Thanks everyone for the explanation. So much to learn for the beginner...and it is particularly hard at times since I haven't...or at least I wasn't training with a pro. Also the highest level in my training group is only a SH so there are limitations there as well.
 

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OK Here is a video showing an example of each (and an example of some shoddy handling)


The blind is essentially at the end of the point so the true line is to pass just left of the island in the water. As Fisher heads instead onto the island I stop and give him a momentum cast (0:16 seconds) which is almost an over to tell him GO AROUND the island and stay in the water. Well, like a good dog he actually takes it, (here's where the poor handling that leads to bad habits happens) as he is looking at me like "You're dumb, I know it's not that way" I just give him a back cast rather than stopping him again. At :45 I stop him and give him a literal cast, left back straight to the blind.
This one video made me realize I need to stop giving him momentum casts in training. If I had given a literal cast and he instead dug into the island he should have gotten a correction. A dog at that level needs to be held to a higher standard of literal casting, on the FIRST try.
 

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We are working on casts with Quinn and Gabby. We do backs and overs only. However my observation of watching the experienced handlers is most do angle backs unless they really need the dog to get back on line then an "over" is used.

We have done exercises recently, or should I say they have as they are more sophisticated than my dogs our our handling, where they have to handle "obstacles". Going through a narrower tree passage, over and obstacle in their path etc. Here was where I saw them use a lot of "overs" when the dogs were trying to go around said obstacles.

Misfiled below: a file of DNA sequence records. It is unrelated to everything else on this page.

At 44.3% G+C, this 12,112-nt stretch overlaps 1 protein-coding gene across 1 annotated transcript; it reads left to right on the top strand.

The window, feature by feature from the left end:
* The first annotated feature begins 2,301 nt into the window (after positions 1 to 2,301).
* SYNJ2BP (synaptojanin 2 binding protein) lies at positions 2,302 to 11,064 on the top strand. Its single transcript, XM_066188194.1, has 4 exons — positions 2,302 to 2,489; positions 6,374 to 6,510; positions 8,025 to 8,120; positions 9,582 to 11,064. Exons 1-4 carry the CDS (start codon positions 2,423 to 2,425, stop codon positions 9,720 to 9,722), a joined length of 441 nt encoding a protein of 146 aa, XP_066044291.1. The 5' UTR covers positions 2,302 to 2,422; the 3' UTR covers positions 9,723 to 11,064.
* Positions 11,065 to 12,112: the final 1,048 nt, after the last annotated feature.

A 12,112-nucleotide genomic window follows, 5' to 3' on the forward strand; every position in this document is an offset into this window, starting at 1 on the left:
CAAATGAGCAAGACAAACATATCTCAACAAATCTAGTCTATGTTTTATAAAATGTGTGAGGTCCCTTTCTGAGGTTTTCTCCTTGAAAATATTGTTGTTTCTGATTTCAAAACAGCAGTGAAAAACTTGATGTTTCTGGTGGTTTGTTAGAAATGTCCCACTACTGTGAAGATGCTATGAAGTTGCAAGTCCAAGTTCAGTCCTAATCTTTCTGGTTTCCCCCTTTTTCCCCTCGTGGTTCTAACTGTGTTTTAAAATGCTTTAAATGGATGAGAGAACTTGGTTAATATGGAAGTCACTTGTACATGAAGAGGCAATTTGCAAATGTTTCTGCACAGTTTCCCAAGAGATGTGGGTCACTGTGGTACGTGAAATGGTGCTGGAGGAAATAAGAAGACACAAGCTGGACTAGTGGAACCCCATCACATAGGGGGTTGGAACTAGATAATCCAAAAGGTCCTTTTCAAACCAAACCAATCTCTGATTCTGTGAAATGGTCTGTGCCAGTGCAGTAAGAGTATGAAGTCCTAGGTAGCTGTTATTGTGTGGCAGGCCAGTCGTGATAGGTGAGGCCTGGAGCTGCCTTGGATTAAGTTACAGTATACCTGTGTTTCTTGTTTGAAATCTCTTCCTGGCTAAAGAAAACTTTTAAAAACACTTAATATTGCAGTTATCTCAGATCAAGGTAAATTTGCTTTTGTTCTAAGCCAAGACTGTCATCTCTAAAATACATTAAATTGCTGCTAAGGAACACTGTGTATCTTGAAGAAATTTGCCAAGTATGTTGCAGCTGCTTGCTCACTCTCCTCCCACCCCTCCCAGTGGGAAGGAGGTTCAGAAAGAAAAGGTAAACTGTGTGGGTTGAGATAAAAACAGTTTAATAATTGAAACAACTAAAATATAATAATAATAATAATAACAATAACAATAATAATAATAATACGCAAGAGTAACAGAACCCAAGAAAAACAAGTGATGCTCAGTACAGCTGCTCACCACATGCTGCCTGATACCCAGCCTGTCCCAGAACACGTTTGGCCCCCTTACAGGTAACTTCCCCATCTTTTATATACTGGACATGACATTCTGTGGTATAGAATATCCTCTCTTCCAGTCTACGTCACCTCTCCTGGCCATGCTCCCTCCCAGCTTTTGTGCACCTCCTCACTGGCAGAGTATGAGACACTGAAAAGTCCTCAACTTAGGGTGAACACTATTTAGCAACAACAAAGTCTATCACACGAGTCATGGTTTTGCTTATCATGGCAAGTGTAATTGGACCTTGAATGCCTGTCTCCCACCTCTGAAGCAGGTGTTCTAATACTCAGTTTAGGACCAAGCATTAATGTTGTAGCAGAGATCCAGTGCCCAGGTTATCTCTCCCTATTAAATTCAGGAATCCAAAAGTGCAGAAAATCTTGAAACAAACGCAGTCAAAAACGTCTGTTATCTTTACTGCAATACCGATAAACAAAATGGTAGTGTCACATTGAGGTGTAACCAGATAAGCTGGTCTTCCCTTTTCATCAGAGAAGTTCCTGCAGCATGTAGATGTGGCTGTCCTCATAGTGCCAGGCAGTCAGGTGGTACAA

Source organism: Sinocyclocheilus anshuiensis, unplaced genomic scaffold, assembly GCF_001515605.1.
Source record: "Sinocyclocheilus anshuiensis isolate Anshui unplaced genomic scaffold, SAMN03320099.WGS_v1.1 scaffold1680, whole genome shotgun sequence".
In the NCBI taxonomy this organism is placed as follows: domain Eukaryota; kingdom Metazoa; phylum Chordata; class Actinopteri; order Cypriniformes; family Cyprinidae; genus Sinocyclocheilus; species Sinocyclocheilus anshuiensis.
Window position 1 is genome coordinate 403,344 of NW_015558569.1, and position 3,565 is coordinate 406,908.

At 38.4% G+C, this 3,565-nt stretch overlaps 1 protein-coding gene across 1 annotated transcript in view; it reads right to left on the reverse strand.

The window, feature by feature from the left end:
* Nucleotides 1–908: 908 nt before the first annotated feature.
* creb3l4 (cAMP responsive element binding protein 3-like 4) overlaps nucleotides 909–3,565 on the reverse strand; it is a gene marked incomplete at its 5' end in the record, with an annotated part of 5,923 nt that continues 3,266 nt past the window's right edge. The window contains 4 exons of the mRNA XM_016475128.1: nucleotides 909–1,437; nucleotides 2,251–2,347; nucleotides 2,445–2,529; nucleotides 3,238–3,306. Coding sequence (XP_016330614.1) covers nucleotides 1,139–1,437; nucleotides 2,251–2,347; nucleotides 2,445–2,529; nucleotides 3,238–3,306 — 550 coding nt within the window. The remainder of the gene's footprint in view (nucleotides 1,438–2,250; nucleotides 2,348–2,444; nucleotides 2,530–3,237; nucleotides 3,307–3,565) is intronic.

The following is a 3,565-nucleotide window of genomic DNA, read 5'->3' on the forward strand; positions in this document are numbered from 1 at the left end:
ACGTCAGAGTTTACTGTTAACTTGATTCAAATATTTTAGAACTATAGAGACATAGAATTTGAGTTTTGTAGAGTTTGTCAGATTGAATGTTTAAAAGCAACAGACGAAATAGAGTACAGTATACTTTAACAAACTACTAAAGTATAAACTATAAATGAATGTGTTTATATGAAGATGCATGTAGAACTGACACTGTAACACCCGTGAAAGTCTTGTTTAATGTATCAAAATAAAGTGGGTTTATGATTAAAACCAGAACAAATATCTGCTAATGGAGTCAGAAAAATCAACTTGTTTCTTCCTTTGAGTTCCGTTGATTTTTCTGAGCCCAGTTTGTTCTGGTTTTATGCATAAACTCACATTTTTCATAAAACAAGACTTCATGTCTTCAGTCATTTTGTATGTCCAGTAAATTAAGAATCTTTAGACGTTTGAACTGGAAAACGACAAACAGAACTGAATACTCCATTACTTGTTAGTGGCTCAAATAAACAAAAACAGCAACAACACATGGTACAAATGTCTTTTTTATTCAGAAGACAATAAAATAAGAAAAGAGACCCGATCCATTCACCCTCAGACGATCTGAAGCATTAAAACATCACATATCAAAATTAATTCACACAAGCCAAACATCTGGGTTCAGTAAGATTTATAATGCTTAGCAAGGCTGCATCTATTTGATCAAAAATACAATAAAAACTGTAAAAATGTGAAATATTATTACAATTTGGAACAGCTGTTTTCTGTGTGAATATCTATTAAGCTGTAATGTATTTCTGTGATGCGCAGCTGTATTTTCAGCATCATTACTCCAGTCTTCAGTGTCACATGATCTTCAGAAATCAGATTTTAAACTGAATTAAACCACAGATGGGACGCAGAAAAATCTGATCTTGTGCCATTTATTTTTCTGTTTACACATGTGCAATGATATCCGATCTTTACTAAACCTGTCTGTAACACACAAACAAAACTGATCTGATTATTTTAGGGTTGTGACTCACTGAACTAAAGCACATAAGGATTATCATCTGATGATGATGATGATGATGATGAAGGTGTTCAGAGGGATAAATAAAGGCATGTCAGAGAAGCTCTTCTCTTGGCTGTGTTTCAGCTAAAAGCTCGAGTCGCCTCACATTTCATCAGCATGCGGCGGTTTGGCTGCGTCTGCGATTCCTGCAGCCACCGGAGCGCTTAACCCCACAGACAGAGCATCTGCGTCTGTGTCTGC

What I do when I watch, I get behind the handler (a fair distance) and I watch the dog on the path, and try to think when "I" think they should stop the dog, and what cast to use if they do. Trying to learn all I can. When to stop I guess takes a ton of experience.
 

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This one video made me realize I need to stop giving him momentum casts in training. If I had given a literal cast and he instead dug into the island he should have gotten a correction. A dog at that level needs to be held to a higher standard of literal casting, on the FIRST try.
But you've learned a couple good lessons. One is that a video camera behind you is a great handler-training tool! We do things as handlers sometimes that we can't believe until we watch ourselves.

I wouldn't have been too critical of your handling here. Is Fisher in early Transition?

EvanG
 

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Is Fisher in early Transition?
I can answer that for Anney. No. Fisher has his MH and has run a few Quals, including one coming up this weekend. :)
 

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Thanks :)
The only transition Fisher is in is retirement :)